The lead negotiator for Culinary Workers Union Local 226 says Las Vegas Strip resorts have shown “some movement” in contract talks on wages and health care, job safety and job training, technology and other issues.
But on other issues, including workload reduction and the reinstatement of daily room cleaning, the resorts are not “nearly” where they need to be, Ted Pappageorge, secretary-treasurer and chief negotiator for Culinary, said Monday.
“I think we’ve been able to make some movement, but if we were having to make the decision today, it wouldn’t be enough,” he said. “And I think these workers would authorize a strike.”
That means a strike deadline for the thousands of members of Culinary and the Bartenders unions working at three major resort companies on the Las Vegas Strip could be coming shortly.
Culinary met Oct. 23 with MGM Resorts International, Friday with Caesars Entertainment and Monday with Wynn Resorts, all of which have been in talks with the union since April to establish a new five-year contract for about 40,000 unionized hospitality workers.
Those talks have resulted in some progress — but not enough, Pappageorge said.
“When these companies are making incredible profits — record profits — workers deserve record contracts,” Pappageorge said in a conference call with reporters Monday. “Cost of rent, the cost of groceries and gas, electricity — all are increasing. These companies must be prepared to share the wealth.”
He said Culinary and Bartenders union members, who voted last month in favor of a strike authorization, do not want to strike but will if they must.
Preparations are already underway for signs, storage and even portable restrooms for picket stations at more than a dozen properties, he said.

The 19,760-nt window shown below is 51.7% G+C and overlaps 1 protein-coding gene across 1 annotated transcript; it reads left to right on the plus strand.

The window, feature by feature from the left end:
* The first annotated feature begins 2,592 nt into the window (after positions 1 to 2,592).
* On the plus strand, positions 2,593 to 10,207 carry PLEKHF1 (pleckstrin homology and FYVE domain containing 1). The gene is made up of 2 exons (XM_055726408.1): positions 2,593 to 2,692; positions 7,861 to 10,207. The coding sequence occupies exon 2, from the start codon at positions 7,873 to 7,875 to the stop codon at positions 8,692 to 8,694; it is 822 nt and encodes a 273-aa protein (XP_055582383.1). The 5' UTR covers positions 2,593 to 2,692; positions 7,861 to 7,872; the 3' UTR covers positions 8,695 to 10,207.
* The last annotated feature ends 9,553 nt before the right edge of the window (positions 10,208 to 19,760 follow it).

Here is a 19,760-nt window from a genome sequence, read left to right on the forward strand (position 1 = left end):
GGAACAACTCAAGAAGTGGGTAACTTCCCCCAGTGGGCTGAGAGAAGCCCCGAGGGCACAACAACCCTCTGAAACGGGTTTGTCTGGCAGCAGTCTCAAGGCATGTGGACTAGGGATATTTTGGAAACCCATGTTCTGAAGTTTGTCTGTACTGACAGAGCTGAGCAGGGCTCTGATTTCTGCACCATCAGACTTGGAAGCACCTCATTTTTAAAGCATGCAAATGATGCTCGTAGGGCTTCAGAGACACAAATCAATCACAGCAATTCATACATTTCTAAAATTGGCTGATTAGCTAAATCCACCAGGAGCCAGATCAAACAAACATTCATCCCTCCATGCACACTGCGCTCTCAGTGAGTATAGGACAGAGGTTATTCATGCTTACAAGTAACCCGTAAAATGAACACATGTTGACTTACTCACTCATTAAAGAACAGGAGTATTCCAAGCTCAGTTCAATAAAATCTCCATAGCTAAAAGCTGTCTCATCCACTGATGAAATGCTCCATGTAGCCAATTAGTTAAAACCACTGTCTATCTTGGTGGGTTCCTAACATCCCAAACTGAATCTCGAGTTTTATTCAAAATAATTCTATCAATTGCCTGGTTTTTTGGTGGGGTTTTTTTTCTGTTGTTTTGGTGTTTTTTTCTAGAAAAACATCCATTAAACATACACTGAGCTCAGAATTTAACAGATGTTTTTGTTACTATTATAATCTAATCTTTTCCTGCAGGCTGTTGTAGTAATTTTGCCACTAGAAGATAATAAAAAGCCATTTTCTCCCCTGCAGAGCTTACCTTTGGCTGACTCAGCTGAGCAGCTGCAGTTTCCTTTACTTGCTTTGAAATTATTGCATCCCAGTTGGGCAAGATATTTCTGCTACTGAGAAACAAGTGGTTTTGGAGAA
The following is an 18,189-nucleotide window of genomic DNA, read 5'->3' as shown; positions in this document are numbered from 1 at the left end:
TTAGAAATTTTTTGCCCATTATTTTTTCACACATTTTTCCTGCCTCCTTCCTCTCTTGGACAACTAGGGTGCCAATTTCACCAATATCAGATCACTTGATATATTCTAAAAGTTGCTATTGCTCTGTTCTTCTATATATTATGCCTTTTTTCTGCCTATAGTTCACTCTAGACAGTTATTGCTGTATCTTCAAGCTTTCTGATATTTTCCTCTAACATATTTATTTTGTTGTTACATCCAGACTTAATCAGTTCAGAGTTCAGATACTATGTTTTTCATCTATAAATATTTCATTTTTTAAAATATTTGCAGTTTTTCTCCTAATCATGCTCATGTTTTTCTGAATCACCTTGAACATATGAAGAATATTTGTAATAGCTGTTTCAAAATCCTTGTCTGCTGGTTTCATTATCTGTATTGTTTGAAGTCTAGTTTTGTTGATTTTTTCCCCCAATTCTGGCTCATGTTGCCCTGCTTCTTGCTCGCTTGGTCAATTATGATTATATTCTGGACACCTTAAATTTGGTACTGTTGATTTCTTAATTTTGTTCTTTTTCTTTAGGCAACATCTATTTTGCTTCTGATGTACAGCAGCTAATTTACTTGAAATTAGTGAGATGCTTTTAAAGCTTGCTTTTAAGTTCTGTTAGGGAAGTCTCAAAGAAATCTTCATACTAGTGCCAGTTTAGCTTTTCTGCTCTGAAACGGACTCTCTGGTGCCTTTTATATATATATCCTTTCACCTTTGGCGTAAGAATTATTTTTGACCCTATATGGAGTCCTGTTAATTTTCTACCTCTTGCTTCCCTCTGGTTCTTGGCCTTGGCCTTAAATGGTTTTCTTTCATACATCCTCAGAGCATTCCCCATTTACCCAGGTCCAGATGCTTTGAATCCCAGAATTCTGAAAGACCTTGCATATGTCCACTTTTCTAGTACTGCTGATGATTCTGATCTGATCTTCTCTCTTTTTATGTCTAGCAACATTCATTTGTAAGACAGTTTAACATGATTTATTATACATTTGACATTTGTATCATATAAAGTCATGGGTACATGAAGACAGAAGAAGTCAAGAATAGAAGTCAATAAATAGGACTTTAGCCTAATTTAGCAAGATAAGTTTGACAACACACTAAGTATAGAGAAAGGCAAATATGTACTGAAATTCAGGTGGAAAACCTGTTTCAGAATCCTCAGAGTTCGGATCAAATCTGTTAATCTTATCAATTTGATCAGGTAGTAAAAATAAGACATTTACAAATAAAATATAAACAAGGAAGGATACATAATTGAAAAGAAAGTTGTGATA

Those preparations are for what may be the “largest strike in history here in Las Vegas,” he said.
“We are preparing,” Pappageorge said. “And I would say that we’re also in good spirits. I think the workers are strong.”
Margaret Shellcross, a food server at Encore at Wynn Las Vegas, who has worked at the resort since 2008, echoed the sentiment that workers deserved a “record contract” considering record visitation to the resorts after the COVID-19 pandemic.
“I am fighting because I believe that one job really should be enough,” she said Monday. “I’m fighting for a fair wage, fighting for my health care, my pension — I’m fighting for everybody’s families. … I truly believe that we should have a fair contract here.”
Dozens of union members, including Pappageorge, were arrested Thursday after staging an act of civil disobedience in the middle of the Las Vegas Strip after a massive rally outside Paris Las Vegas and the Bellagio. Earlier this month, thousands of union members picketed for the first time in decades at MGM and Caesars properties on the Strip.
Both events were “extremely successful,” Pappageorge said, and sent a message to the resorts that the union’s patience in negotiations is wearing thin.
“We’ve been respectful to these companies,” he said. “They haven’t moved (on issues key to the unions)… and workers’ patience is about at an end. And we can hopefully get them on the right path. But if not, we’ll be letting you know shortly about a strike deadline.”
Though the presumption that the mere threat of strike alone is enough to drive resort companies to come to a contract agreement, Pappageorge pointed to casino workers in Detroit. They went on strike a few weeks ago with many of the same concerns, and they still have no contract.
“We’re in complete solidarity with our brothers and sisters in Detroit,” he said. “And if things don’t move forward, we will be joining them shortly on the picket line.”
Following its latest bout of negotiations, the union’s negotiating committee will meet to work on the next steps and decide whether and when to set a strike deadline. Meanwhile, Pappageorge said, the resort companies will have an opportunity to respond to their workers, and “there’s every possibility that one of these companies may step up and do the right thing.”
“Every one of these companies have the ability to settle a contract, and they can settle it now if they want to,” he said. “We’re not sure why it’s so difficult, but we’re going to make sure that these companies understand that we’re ready to bargain, and, if not, then we’re going to have a deadline and then these workers will make that decision.”
Source: Las Vegas Sun
Preview Image: Shutterstock